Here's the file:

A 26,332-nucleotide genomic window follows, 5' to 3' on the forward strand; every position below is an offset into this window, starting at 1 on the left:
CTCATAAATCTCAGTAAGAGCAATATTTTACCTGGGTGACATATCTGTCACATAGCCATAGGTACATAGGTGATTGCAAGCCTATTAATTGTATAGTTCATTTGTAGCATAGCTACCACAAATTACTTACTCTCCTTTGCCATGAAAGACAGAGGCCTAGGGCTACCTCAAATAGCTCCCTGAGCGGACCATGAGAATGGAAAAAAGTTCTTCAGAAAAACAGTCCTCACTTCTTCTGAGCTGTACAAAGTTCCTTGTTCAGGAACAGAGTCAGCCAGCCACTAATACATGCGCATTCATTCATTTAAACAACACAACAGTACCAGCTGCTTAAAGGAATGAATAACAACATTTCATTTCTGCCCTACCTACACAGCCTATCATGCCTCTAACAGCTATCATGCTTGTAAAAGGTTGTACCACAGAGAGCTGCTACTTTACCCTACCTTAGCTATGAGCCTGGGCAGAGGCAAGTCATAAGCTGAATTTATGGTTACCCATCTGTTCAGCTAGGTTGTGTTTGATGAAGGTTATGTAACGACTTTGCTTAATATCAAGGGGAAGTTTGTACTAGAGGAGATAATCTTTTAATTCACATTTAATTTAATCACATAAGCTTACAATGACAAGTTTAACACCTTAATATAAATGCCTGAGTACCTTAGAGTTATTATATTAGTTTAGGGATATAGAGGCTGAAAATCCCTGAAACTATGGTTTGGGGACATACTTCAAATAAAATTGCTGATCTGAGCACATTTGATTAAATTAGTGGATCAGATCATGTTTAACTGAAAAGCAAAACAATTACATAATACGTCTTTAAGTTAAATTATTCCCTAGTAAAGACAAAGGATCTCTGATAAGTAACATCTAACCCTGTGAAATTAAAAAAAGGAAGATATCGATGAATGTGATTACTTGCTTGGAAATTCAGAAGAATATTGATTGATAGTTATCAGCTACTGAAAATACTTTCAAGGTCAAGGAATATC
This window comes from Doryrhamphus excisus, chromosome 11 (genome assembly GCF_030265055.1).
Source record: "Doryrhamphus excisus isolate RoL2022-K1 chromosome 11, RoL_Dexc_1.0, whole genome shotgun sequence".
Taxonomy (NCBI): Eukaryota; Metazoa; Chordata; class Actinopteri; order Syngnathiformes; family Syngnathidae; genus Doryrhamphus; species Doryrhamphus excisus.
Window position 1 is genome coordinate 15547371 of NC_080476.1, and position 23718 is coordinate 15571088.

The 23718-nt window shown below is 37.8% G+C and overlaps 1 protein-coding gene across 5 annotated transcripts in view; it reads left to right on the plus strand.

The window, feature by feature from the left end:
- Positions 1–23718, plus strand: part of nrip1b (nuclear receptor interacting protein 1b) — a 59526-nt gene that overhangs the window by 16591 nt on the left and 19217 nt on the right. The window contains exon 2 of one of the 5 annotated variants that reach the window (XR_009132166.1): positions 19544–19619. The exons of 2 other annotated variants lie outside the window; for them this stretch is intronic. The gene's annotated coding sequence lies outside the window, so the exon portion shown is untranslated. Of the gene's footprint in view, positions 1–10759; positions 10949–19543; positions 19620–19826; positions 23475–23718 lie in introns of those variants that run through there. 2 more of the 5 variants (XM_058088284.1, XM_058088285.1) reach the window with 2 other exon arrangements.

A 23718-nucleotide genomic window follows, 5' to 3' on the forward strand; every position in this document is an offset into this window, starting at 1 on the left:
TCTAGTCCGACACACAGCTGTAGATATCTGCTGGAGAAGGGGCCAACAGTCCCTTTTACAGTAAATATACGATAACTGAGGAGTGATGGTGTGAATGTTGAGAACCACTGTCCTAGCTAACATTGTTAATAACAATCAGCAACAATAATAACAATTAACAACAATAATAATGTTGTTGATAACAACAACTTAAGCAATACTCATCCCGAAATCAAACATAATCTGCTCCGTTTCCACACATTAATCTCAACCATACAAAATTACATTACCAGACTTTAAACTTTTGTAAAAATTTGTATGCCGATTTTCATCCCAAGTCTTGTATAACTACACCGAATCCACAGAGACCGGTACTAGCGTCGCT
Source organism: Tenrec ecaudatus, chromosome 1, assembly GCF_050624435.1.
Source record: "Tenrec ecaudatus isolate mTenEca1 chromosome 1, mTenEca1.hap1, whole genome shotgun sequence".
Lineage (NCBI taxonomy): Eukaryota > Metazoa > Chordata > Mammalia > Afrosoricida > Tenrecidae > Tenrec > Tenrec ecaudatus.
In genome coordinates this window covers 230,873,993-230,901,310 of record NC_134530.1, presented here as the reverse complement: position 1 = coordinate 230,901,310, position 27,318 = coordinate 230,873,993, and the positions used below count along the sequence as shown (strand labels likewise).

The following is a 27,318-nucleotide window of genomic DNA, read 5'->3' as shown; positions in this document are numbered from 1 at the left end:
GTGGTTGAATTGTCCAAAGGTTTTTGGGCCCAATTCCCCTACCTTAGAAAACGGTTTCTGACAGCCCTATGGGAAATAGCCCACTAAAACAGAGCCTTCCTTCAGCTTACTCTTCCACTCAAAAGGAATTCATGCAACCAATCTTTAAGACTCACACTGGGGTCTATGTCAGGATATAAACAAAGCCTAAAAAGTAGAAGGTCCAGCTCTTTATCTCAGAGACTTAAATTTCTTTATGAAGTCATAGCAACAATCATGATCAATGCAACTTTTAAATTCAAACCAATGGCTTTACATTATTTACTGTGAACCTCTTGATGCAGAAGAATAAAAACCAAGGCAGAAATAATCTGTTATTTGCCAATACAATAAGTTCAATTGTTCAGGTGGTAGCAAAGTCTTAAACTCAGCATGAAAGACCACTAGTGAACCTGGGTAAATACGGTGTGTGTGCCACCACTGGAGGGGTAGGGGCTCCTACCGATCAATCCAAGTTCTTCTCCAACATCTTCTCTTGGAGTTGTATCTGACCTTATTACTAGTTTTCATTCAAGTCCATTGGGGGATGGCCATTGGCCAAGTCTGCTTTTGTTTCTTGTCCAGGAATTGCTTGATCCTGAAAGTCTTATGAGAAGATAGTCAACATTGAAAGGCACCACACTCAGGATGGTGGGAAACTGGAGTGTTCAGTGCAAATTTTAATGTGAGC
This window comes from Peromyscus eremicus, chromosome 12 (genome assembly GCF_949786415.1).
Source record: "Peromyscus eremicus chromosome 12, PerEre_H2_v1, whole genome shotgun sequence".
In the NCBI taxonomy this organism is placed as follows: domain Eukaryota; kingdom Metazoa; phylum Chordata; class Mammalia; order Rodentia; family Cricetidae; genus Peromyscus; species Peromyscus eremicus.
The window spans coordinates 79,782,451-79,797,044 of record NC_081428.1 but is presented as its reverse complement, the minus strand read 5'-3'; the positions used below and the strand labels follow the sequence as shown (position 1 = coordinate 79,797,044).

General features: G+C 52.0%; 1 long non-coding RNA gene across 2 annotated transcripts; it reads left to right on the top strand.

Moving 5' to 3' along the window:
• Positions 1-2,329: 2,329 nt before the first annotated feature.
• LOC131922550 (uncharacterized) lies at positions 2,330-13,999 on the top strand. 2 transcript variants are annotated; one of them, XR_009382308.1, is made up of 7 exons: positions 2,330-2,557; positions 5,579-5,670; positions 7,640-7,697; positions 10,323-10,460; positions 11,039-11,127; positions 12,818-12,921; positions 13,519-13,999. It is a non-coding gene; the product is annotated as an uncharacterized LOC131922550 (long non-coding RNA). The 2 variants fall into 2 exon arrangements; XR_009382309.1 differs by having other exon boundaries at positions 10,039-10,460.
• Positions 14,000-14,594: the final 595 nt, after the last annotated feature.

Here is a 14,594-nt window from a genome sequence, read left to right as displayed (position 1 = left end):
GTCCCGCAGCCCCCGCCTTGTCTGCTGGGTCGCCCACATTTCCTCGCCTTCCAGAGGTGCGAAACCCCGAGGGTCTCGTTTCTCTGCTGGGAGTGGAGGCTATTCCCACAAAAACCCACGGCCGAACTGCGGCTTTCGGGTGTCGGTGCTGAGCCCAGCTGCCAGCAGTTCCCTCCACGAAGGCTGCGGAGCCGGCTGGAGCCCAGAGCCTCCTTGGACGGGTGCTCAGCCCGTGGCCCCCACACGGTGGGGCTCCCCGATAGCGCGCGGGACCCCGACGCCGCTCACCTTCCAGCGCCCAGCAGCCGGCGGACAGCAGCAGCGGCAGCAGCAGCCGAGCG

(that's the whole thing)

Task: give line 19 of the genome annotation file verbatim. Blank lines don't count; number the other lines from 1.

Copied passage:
Source record: "Peromyscus eremicus chromosome 12, PerEre_H2_v1, whole genome shotgun sequence".